The Supreme Court's ruling to uphold most elements of the Accountable Care Act (ACA) provoked a political and legal firestorm that likely will continue past the 2012 election cycle. Numerous commentaries have already been written about the political and legal ramifications of the ruling. Ultimately, however, the Court's decision is likely to have its biggest impact not on politicians or legal experts but rather on those who the current system fails: the uninsured.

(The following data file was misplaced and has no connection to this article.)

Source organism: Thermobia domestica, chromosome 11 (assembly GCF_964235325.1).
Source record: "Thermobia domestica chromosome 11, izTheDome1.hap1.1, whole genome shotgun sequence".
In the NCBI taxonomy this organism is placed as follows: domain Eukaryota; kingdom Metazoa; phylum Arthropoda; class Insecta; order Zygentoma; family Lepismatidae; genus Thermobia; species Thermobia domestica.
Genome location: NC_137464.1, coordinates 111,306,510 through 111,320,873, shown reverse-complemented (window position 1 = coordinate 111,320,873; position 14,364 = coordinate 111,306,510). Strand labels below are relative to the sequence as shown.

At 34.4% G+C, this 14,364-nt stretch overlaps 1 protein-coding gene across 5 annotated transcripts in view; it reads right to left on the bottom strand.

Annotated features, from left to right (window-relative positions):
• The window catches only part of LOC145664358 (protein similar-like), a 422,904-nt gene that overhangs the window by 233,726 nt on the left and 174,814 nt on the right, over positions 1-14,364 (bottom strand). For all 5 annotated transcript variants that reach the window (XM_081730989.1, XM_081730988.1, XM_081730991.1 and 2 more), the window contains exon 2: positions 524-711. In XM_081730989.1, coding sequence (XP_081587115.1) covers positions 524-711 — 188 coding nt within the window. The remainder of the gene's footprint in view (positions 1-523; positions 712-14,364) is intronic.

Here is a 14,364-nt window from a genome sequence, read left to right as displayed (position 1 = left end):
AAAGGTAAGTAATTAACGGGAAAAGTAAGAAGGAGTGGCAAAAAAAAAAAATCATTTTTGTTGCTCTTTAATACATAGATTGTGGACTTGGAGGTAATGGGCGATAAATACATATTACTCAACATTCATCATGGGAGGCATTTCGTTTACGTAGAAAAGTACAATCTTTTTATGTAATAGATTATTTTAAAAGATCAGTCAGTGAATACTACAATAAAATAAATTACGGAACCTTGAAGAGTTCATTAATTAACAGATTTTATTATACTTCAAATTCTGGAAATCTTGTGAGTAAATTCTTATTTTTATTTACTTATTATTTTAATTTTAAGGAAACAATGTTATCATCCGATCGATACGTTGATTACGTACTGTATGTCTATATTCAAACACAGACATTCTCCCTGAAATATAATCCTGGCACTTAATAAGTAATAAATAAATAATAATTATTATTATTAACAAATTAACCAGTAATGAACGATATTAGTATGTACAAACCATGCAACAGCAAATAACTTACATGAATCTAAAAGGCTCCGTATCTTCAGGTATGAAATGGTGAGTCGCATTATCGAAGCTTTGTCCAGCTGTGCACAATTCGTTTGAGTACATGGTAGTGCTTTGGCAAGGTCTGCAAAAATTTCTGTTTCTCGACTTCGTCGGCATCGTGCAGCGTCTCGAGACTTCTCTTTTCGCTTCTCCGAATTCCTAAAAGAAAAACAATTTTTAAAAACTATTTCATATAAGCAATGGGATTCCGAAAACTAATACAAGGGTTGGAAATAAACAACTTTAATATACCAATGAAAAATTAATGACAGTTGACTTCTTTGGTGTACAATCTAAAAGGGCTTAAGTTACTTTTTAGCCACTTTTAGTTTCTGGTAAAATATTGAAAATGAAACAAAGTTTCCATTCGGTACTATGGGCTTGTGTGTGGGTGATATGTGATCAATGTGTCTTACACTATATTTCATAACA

Perhaps the most influential part of the Court's ruling was its decision to uphold the individual mandate. The mandate, scheduled to phase in over 3 years, will require most US citizens and legal residents to purchase insurance or face an annual tax penalty of either $695 per person (maximum $2085 per family) or 2.5% of household income, whichever is greater. Assuming that most uninsured Americans opt to purchase insurance rather than face the penalty (which is what occurred in Massachusetts following implementation of the individual mandate1), many of the young and healthy who are currently uninsured—the so-called invincibles, who feel they do not need health insurance—will become part of the insurance market. Premiums from these relatively low-cost members will help subsidize sicker, more costly patients, allowing insurance providers to fulfill their obligations to insure everyone, including those with preexisting conditions. For the first time in recent US history, the insurance system could function as it was intended by covering a broad population, both healthy and sick, at more affordable rates.